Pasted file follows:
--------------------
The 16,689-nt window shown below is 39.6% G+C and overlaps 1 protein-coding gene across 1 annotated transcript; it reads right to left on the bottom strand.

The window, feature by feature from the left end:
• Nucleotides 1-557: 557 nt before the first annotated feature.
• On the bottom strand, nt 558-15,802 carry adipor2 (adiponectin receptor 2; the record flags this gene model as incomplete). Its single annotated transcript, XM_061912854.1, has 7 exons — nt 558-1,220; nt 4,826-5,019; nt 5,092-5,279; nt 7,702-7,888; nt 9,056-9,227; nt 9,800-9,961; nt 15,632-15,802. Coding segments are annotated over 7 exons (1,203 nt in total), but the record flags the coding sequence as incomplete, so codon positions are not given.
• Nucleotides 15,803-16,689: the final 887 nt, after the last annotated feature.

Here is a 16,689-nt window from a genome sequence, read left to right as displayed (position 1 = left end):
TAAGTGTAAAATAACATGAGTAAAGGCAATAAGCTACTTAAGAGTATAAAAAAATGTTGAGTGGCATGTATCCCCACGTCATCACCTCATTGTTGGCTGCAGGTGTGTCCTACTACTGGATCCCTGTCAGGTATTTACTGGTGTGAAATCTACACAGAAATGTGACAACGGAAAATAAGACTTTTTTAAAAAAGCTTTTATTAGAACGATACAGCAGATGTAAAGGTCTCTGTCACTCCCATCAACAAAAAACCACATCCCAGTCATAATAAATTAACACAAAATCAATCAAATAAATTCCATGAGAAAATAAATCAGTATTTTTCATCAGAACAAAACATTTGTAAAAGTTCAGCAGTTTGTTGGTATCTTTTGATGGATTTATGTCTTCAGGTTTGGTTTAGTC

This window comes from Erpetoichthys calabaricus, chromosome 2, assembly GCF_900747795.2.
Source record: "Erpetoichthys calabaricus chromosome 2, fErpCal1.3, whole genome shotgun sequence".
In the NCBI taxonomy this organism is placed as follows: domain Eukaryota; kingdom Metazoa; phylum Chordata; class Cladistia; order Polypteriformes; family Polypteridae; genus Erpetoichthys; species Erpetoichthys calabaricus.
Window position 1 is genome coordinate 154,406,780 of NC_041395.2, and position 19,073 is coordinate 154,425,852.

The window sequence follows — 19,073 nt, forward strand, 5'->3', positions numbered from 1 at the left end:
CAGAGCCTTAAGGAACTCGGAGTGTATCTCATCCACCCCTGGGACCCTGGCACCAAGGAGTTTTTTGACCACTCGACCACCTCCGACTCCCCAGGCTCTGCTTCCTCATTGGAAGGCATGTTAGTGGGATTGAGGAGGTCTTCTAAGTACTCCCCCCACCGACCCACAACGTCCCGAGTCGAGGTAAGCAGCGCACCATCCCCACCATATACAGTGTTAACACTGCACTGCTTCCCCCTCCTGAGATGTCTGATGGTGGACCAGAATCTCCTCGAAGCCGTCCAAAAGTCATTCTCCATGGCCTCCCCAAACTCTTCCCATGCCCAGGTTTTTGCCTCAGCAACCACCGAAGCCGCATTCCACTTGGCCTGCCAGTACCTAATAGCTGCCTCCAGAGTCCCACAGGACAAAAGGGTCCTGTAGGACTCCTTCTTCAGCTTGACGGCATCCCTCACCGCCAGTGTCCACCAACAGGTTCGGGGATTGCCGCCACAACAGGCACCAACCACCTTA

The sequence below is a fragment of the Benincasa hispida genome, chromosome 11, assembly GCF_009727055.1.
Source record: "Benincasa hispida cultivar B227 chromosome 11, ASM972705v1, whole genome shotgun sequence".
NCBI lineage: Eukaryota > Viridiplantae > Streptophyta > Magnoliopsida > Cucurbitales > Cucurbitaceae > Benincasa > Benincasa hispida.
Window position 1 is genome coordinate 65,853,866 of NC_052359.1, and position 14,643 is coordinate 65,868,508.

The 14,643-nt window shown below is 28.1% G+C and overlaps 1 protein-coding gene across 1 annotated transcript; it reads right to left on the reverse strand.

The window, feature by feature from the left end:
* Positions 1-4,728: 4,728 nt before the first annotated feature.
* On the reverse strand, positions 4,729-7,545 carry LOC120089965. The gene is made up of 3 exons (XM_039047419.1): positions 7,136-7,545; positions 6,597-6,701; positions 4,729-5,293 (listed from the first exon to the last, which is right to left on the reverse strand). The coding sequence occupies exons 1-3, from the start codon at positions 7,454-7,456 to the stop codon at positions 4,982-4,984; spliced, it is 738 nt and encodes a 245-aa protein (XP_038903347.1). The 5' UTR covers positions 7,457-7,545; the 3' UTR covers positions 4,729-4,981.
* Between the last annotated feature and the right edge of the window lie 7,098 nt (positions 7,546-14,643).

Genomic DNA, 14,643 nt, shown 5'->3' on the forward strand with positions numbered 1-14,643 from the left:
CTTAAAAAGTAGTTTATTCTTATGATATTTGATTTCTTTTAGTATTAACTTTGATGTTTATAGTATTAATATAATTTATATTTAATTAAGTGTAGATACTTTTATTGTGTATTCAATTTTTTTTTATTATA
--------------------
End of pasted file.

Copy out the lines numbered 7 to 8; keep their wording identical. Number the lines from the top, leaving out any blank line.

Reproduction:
TAAGTGTAAAATAACATGAGTAAAGGCAATAAGCTACTTAAGAGTATAAAAAAATGTTGAGTGGCATGTATCCCCACGTCATCACCTCATTGTTGGCTGCAGGTGTGTCCTACTACTGGATCCCTGTCAGGTATTTACTGGTGTGAAATCTACACAGAAATGTGACAACGGAAAATAAGACTTTTTTAAAAAAGCTTTTATTAGAACGATACAGCAGATGTAAAGGTCTCTGTCACTCCCATCAACAAAAAACCACATCCCAGTCATAATAAATTAACACAAAATCAATCAAATAAATTCCATGAGAAAATAAATCAGTATTTTTCATCAGAACAAAACATTTGTAAAAGTTCAGCAGTTTGTTGGTATCTTTTGATGGATTTATGTCTTCAGGTTTGGTTTAGTC

This window comes from Erpetoichthys calabaricus, chromosome 2, assembly GCF_900747795.2.